The code was developed on my Linux notebook and uploaded using a USB to serial interface cable. After the code was compiled and uploaded to the Arduino, I removed the cable and rebooted the Pi on the conference badge. Once, the Pi was up and running I switched on the power to the Arduino and the servo immediately began moving.

Serial to USB header connection to the auxiliary Arduino Pro Mini

Are Servo Gauges Viable on the Badge?

The results were a little disappointing. The servo kind-of worked, but its action was pretty erratic.

After watching the data from the serial terminal, as the ultrasonic range finder fed data to the Pro Mini and attempted to track it with the servo, it becomes obvious that timing was a major issue.

The ultrasonic sensor uses two data lines. One sends a digital pulse to the transducer on the sensor. The other line hooked up to the sensor receiver listens for the digital pulse to return and then the Arduino converts the round-trip time of the pulse into a distance.

The Arduino also generates a specific-width pulse, to tell the servo to move to certain a position.

The little Arduino just didn’t seem to be able to accurately generate and read those pulses for both the ultrasonic sensor and servo at the same time. Making matters worse, anything that creates a delay in code execution causes further problems with the timing. The Changing delay() function values and even adding print statements had negative effects on servo tracking.

Another problem might be noise from the servo motor affecting the power going to the ultrasonic sensor on the +5 volt power line. Some filtering or a separate power supply for the servo might be helpful.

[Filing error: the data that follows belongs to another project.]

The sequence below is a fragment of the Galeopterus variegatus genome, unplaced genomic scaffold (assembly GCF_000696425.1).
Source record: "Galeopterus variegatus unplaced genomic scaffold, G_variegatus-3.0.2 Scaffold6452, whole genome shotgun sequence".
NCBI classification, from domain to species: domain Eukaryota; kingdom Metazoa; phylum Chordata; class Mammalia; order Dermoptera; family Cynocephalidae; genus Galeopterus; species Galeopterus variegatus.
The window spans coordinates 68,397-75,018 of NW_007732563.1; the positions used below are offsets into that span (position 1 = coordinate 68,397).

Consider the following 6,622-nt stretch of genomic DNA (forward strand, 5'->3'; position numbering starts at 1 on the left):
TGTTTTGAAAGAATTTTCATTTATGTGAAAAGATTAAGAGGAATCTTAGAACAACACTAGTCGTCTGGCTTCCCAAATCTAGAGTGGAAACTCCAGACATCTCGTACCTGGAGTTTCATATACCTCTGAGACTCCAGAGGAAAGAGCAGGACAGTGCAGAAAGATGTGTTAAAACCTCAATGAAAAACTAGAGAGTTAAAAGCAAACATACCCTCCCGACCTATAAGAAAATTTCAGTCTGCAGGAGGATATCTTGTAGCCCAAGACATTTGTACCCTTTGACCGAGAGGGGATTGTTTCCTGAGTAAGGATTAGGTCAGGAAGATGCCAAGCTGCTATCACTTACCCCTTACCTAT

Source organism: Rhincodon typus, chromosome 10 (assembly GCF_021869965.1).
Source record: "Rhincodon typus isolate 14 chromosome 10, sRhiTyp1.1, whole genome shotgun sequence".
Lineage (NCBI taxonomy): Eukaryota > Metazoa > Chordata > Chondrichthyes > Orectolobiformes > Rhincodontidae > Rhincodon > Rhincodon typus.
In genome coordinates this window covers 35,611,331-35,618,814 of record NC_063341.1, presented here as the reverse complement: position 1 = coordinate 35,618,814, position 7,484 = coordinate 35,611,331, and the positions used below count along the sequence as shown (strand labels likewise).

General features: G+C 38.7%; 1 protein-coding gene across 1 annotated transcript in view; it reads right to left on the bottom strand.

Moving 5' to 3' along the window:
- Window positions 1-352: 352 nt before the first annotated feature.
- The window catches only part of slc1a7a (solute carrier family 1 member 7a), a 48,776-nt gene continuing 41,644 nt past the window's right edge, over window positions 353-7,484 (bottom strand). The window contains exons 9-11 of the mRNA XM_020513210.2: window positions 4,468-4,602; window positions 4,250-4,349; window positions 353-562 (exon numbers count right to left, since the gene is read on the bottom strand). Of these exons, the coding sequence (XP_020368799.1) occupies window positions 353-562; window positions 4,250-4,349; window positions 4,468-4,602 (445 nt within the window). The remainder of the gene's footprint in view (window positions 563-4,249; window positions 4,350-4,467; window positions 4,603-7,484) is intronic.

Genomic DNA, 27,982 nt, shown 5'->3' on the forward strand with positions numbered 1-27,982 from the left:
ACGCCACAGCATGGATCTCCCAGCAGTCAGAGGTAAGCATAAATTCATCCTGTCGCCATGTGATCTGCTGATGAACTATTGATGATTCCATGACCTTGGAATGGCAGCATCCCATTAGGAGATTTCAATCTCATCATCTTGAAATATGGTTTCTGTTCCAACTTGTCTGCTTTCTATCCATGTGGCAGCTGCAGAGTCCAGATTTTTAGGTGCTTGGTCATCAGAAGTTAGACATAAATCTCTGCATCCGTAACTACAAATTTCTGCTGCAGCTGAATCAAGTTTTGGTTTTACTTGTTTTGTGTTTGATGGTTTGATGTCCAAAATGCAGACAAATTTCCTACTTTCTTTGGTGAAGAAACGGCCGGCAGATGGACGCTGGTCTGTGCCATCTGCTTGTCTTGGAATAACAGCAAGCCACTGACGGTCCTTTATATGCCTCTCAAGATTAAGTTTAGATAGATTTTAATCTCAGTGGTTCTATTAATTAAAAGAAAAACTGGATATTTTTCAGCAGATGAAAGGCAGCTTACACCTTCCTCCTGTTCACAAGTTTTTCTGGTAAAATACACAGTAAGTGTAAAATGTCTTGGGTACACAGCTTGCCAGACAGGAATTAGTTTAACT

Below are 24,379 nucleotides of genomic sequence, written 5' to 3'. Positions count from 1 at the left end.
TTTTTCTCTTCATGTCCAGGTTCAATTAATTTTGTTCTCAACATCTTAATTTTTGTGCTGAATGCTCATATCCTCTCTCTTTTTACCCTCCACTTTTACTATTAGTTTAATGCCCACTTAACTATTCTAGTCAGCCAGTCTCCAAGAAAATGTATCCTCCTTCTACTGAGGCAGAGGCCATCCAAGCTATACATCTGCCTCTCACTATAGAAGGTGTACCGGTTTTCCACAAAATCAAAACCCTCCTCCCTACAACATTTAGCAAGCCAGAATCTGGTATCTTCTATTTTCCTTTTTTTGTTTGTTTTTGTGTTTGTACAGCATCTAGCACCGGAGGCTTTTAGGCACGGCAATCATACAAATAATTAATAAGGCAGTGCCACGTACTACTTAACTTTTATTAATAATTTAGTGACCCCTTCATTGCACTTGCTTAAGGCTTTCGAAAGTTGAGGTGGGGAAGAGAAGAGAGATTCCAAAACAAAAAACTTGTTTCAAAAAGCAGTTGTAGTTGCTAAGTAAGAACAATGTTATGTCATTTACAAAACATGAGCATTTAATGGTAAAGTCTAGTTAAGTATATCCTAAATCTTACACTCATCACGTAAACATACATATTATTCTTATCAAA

My conclusion is that using an ultrasonic range finder and servo gauge, in this configuration together, was a problematic combination for my particular application.

Reading a potentiometer with an Arduino’s analog input pin then moving a servo (say for a gauge), according to the value, is pretty reliable. I’ve used this technique lots of times, for remote control projects. The potentiometer on an analog pin doesn’t really care about pulse widths and timing problems. The results are consistent, fast and tracking is pretty good. If your sensor doesn’t have a strong timing requirement, using a servo as a gauge would work in a lot of cases.

Before adding the servo to the badge, the range finder went merrily along its way, tracking distances at a few times a second, while spitting out the values as a text stream in a terminal window. Values were consistent, fast and accurate. You could use a range finder and have the Arduino manage the timing, a servo gauge, hooked to an output pin. You could also investigate an external I2C-based servo driver board. I have doubts about those approaches, though.

What Would Work Better?

I’ve wanted to add a tricolor LED “ozone tube” to the Gen 5 badge for a while. Even though the LED is controlled with pulse width (PWM) output values, it might work as a visible output device. Imagine the LED changing from blue, through green, to orange, then red as someone gets closer to the badge. We’ll have to give it a try.

Or, maybe an on-screen gauge would work better after all. I don’t see any reason that timing issues would affect a gauge displayed on the LED screen. Maybe it makes sense to hack one of my old Processing gauge programs (on the Pi) to read the range-finding data fed from the Pro Mini into the Pi’s serial port. This option is a good candidate for a future column.

Off-The-Shelf Hackers frequently go through false starts and do-overs. It’s the nature of the game and how we learn. Veteran designers certainly are aware of timing challenges when working with microcontrollers and act accordingly.

There are huge gaps in knowledge and understanding between the pro and weekend hardware builders. Look around and see if you find real-world discussions of timing, sensors and microcontrollers.